“With data centres around the world accounting for 1% of global electricity demand, and projections to consume 3-8% in the next decade, it’s imperative we address this as an industry.”

The Green Software Foundation will focus on three key pillars of standards, innovation and community. More specifically, the organisation will agree standards and best practices for building green software, nurturing the creation of trusted open source and open data protects, and allowing the growth of a diverse international community of developers.

The members will also endeavour to drive awareness about ways to build greener applications, and encourage the adoption of green software across the industry through ambassador programmes. 

The foundation will also encourage voluntary adoption and help guide government policy towards those standards for a consistent approach for measuring and reporting green software emissions.

Alongside the founding members, Goldman Sachs, Leaders for Climate Action, the Green Web Foundation and WattTime will join the organisation as general members. The Linux Foundation will manage these collaborative efforts, and other organisations are invited to apply to join as a general member.

VMware urges vCenter customers to immediately patch their systems

Keumars Afifi-Sabet

26 May, 2021

VMware is urging its customers to update vCenter Server versions 6.5, 6.7 and 7.0 immediately after fixing two vulnerabilities that could allow attackers to launch remote code execution attacks. 

The most severe bug is tracked as CVE-2021-21985 which lies in the vSphere Client. This flaw involves a lack of input validation in the Virtual SAN Health Check plugin, which is enabled by default in the system. 

The vSAN system is a software-defined storage platform that’s used to eliminate the need for additional storage boxes using the local server storage. The health check plugin enhances customer support and user experience by allowing customers to manage their virtual deployments, including dozens of automated health checks.

The vulnerability is rated 9.8 on the CVSS threat severity scale and could allow hackers with network access to port 443 to execute commands with unrestricted privileges on the operating system that hosts vCenter Server. The high base score suggests the effects are particularly devastating, and the vulnerability is relatively easy to exploit.

The second vulnerability, tracked as CVE-2021-21986, is less severe, but nonetheless would allow attackers with network access to port 443 on vCenter Server to perform actions allowed by the impacted plugins without authentication.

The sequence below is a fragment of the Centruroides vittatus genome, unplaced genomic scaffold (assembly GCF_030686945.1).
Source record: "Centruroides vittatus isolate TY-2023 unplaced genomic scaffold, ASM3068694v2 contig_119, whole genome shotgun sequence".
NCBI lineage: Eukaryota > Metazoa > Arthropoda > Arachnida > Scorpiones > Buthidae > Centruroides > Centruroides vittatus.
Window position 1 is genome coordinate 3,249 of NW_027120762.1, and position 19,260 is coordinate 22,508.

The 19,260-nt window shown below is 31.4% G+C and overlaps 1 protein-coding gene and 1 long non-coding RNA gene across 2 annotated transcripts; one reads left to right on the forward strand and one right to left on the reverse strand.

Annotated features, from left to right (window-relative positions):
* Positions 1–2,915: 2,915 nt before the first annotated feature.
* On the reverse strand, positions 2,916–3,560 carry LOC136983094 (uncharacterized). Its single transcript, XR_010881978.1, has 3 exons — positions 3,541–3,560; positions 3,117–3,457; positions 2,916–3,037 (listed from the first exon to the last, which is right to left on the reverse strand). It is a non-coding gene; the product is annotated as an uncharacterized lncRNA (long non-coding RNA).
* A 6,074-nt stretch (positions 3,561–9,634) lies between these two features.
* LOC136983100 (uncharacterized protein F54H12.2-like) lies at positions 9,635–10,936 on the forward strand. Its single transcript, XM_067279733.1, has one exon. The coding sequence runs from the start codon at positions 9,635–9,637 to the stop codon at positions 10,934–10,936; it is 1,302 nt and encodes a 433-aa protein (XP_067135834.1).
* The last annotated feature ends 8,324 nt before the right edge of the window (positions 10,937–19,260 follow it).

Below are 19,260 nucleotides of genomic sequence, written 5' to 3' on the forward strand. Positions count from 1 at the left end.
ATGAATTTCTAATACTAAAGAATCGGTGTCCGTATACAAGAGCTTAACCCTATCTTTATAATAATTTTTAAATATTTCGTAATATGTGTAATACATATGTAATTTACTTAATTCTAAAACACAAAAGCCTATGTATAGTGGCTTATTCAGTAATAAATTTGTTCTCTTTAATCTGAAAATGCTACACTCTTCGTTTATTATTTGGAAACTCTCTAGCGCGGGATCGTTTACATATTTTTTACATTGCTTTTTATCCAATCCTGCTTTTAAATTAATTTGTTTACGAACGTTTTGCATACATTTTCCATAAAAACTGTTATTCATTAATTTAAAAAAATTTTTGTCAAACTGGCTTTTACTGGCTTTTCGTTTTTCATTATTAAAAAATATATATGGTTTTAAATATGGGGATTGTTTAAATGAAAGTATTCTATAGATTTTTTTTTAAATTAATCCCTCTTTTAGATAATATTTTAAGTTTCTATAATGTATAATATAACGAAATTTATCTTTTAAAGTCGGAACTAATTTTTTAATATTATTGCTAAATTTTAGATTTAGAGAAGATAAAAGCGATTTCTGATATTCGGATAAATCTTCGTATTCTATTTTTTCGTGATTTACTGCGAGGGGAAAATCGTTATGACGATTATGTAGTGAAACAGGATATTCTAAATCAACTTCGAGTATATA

This vulnerability concerns a vSphere authentication mechanism for the Virtual SAN Health Check, Site Recovery, vSphere Lifecycle Manager and VMware Cloud Director Availability plugins in the vSphere Client. 

The bugs are extremely serious, VMware has warned, and customers are being advised to patch immediately. 

“With the threat of ransomware looming nowadays the safest stance is to assume that an attacker may already have control of a desktop and a user account through the use of techniques like phishing or spearphishing, and act accordingly,” the firm says in its FAQs. 

“This means the attacker may already be able to reach vCenter Server from inside a corporate firewall, and time is of the essence.”

The issue affects all vCenter Server customers, not just those who use vSAN, because this plugin is shipped with all systems and is enabled by default. The company doesn’t advise disabling the vSAN plugin, because manageability and monitoring will not be possible, and customers using vSAN should only disable the plugin for short periods of time. 

Warning of the dangers, VMware said in its FAQs that customers without perimeter security controls on their virtualisation infrastructure may be in jeopardy. Ransomware gangs, particularly, have demonstrated they can compromise corporate networks and subsequently wait for new vulnerabilities in order to attack from inside a network.

The fear is very real given that ransomware operators had previously exploited critical ESXi and vSphere Client flaws, with Carbon Spider and Sprite Spider gangs exploiting the flaws to encrypt virtual machines (VMs).

Google Cloud launches trio of new database services

Bobby Hellard

26 May, 2021

Google Cloud is launching three database services across its analytical portfolio that aim to unify its data services. 

Dataplex, Analytics Hub and Datastream are all ‘previews’ that aim to reduce silos and securely predict business outcomes in ‘dynamic’ digital environments. 

Datastream is a serverless offering and replication service that enables customers to replicated data streams from Oracle and MySQL into Google Cloud products like BigQuery or Cloud Spanner.

The Analytics Hubs is a service where companies can create, curate and manage analytics tools. This includes sharing data insights, dynamic dashboards and machine learning models both internally and externally. Google said it builds on BigQuery’s existing sharing capabilities, which have already proven popular with organisations.

The third new service is called ‘Dataplex’ and is described as an ‘”intelligent data fabric”. It meshes the best of Google Cloud with open source technology to enables secure and rapid curation, integration, and analysation of data at scale. 

“Data must be thought of as an ability that integrates all aspects of working with it,” said Gerrit Kazmaier, VP and GM of Databases, Data Analytics and Looker, at Google Cloud. “Every industry is accelerating their shift of being digital-first as they recognise data is the essential ingredient for value creation and the key to advancing their digital transformation.”